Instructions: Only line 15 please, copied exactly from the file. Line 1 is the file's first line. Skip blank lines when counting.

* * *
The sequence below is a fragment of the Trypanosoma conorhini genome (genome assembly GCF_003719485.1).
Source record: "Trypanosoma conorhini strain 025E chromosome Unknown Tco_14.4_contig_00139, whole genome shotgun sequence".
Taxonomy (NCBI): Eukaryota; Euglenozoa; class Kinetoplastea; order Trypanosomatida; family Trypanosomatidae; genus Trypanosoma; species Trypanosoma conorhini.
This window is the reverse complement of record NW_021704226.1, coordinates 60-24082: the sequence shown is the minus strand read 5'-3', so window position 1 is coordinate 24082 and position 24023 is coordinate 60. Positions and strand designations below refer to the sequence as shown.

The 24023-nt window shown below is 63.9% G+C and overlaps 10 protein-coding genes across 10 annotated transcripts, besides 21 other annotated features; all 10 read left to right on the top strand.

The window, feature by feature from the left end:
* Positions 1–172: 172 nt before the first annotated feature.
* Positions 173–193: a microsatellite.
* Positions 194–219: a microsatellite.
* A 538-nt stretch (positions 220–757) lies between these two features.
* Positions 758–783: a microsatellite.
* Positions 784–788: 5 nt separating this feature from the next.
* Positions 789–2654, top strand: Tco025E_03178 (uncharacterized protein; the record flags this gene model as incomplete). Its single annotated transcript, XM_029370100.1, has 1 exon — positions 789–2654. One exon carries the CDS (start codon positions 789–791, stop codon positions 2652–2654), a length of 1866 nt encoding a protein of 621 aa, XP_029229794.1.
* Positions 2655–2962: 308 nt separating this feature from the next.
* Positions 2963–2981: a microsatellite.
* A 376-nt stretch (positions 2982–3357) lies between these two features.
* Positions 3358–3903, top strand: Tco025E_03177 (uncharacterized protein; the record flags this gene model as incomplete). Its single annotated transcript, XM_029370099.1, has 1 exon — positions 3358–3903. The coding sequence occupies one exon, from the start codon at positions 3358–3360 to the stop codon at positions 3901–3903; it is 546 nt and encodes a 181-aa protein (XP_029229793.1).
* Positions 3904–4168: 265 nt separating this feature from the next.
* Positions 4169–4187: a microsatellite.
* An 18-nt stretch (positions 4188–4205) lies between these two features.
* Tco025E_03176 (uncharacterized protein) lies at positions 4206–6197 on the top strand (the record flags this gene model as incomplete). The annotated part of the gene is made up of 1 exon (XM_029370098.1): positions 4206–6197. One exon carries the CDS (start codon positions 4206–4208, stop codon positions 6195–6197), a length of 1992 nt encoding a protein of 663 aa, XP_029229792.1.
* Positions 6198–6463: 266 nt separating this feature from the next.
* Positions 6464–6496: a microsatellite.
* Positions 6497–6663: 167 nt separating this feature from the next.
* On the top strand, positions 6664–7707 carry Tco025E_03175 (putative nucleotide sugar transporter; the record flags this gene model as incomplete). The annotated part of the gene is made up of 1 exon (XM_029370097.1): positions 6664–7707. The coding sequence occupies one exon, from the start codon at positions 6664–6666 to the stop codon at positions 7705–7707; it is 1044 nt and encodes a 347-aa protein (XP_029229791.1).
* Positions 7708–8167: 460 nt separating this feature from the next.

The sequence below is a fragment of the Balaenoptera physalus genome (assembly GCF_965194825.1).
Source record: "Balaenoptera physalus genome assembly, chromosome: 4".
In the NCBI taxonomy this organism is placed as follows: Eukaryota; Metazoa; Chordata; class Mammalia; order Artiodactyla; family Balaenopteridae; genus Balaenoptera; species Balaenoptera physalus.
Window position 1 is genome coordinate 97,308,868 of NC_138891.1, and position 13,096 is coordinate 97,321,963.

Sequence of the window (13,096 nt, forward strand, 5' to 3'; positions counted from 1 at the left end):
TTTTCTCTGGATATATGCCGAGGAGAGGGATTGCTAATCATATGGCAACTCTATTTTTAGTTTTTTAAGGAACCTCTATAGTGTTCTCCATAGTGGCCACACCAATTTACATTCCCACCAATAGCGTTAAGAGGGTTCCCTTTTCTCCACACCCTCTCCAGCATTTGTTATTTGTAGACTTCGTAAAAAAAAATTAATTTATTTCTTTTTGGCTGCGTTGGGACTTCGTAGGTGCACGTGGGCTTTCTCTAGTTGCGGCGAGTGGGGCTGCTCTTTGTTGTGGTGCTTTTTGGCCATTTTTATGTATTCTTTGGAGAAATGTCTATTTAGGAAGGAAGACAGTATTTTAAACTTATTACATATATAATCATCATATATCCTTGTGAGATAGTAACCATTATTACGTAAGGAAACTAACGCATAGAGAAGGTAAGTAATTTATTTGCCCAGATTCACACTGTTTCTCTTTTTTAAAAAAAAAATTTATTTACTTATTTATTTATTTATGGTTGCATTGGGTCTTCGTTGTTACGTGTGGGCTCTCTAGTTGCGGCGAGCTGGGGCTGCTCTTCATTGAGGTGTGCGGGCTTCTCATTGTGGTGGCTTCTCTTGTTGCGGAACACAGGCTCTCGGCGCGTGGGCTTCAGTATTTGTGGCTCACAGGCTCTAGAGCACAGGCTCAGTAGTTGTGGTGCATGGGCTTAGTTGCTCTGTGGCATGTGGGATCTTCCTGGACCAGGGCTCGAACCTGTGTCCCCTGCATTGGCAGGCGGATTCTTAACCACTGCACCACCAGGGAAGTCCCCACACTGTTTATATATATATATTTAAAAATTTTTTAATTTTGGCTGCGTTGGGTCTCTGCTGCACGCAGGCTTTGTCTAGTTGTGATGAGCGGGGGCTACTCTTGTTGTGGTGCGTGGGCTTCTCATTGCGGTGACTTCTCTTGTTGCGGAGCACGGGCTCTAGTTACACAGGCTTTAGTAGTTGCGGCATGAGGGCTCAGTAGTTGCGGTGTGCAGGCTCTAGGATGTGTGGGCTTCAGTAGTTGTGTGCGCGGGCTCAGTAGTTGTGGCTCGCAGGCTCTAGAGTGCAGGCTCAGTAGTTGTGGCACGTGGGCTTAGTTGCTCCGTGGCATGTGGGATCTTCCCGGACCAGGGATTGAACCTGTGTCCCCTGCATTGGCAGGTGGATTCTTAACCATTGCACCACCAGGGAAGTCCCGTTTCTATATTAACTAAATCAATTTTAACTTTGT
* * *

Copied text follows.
* Positions 2963–2981: a microsatellite.